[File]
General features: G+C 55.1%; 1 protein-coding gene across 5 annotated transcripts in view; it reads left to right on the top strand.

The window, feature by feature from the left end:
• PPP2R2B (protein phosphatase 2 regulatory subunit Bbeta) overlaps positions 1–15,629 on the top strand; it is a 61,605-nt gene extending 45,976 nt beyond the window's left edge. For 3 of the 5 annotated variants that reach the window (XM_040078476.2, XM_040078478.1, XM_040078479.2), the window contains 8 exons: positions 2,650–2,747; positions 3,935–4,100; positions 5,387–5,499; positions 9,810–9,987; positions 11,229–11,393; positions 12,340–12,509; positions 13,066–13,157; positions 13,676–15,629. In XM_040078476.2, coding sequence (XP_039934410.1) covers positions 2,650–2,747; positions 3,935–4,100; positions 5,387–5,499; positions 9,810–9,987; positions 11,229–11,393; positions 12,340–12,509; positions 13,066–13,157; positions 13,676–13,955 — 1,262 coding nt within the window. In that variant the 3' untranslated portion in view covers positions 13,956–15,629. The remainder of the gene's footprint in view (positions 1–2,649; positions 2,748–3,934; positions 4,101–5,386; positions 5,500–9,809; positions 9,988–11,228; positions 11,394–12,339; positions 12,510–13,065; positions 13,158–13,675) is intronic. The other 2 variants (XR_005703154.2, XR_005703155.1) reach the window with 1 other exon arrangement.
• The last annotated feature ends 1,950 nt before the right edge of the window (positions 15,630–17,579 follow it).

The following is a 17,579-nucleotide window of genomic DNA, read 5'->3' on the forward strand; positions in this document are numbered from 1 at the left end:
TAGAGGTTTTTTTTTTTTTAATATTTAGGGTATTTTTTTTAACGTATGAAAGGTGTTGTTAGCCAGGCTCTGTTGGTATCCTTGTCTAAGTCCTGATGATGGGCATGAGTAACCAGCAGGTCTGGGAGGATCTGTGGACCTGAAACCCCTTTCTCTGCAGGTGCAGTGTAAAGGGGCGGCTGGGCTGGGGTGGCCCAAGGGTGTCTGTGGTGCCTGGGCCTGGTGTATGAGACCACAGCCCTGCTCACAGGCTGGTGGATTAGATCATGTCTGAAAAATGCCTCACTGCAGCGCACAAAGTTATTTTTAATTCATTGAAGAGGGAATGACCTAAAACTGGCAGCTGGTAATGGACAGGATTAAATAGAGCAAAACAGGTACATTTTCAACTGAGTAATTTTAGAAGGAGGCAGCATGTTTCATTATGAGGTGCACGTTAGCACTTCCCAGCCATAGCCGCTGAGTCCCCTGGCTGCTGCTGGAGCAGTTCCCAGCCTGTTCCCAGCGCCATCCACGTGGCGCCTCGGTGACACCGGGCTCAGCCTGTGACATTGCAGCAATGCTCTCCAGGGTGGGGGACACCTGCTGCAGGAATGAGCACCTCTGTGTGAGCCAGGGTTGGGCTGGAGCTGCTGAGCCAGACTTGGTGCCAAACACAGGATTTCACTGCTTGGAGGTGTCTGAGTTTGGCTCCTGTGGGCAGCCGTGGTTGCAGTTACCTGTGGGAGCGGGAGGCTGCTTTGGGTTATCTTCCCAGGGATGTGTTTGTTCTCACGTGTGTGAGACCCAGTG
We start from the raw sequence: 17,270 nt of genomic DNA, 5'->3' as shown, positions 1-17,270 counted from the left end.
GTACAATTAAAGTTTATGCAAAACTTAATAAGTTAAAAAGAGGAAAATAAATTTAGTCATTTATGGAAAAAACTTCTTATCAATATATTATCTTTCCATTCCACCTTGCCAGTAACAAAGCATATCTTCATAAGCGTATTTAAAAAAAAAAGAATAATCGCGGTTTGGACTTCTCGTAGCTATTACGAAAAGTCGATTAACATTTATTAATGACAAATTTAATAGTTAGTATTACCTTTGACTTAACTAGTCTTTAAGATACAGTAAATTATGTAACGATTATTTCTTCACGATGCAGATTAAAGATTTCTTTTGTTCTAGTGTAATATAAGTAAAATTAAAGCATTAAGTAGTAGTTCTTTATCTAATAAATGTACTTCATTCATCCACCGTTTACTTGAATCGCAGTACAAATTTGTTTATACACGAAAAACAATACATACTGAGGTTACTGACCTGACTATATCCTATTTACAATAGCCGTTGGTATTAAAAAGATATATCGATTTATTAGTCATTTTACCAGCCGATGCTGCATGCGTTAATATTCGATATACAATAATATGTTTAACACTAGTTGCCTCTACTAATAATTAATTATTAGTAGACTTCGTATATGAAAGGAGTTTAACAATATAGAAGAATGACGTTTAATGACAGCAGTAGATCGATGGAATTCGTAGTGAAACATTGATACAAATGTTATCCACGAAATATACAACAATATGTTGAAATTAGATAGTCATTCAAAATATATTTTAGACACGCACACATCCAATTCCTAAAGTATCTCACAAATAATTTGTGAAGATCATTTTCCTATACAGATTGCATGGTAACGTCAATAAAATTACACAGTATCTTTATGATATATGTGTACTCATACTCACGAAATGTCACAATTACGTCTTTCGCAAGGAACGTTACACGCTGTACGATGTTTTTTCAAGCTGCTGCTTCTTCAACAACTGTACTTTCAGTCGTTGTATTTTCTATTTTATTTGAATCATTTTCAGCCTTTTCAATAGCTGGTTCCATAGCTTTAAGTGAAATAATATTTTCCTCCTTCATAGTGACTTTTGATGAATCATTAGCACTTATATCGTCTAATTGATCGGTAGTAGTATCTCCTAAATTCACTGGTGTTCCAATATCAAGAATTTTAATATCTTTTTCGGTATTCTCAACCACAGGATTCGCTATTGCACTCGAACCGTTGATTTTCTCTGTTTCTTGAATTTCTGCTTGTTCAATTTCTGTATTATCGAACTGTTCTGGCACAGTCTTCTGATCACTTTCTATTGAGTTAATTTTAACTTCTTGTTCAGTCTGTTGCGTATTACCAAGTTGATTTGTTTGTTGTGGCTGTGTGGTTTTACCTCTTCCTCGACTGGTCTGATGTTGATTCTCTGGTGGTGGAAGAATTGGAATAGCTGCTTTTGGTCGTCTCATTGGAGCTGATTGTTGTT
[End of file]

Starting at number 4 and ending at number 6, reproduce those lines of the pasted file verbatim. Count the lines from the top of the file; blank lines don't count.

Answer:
• The last annotated feature ends 1,950 nt before the right edge of the window (positions 15,630–17,579 follow it).

The following is a 17,579-nucleotide window of genomic DNA, read 5'->3' on the forward strand; positions in this document are numbered from 1 at the left end:
TAGAGGTTTTTTTTTTTTTAATATTTAGGGTATTTTTTTTAACGTATGAAAGGTGTTGTTAGCCAGGCTCTGTTGGTATCCTTGTCTAAGTCCTGATGATGGGCATGAGTAACCAGCAGGTCTGGGAGGATCTGTGGACCTGAAACCCCTTTCTCTGCAGGTGCAGTGTAAAGGGGCGGCTGGGCTGGGGTGGCCCAAGGGTGTCTGTGGTGCCTGGGCCTGGTGTATGAGACCACAGCCCTGCTCACAGGCTGGTGGATTAGATCATGTCTGAAAAATGCCTCACTGCAGCGCACAAAGTTATTTTTAATTCATTGAAGAGGGAATGACCTAAAACTGGCAGCTGGTAATGGACAGGATTAAATAGAGCAAAACAGGTACATTTTCAACTGAGTAATTTTAGAAGGAGGCAGCATGTTTCATTATGAGGTGCACGTTAGCACTTCCCAGCCATAGCCGCTGAGTCCCCTGGCTGCTGCTGGAGCAGTTCCCAGCCTGTTCCCAGCGCCATCCACGTGGCGCCTCGGTGACACCGGGCTCAGCCTGTGACATTGCAGCAATGCTCTCCAGGGTGGGGGACACCTGCTGCAGGAATGAGCACCTCTGTGTGAGCCAGGGTTGGGCTGGAGCTGCTGAGCCAGACTTGGTGCCAAACACAGGATTTCACTGCTTGGAGGTGTCTGAGTTTGGCTCCTGTGGGCAGCCGTGGTTGCAGTTACCTGTGGGAGCGGGAGGCTGCTTTGGGTTATCTTCCCAGGGATGTGTTTGTTCTCACGTGTGTGAGACCCAGTG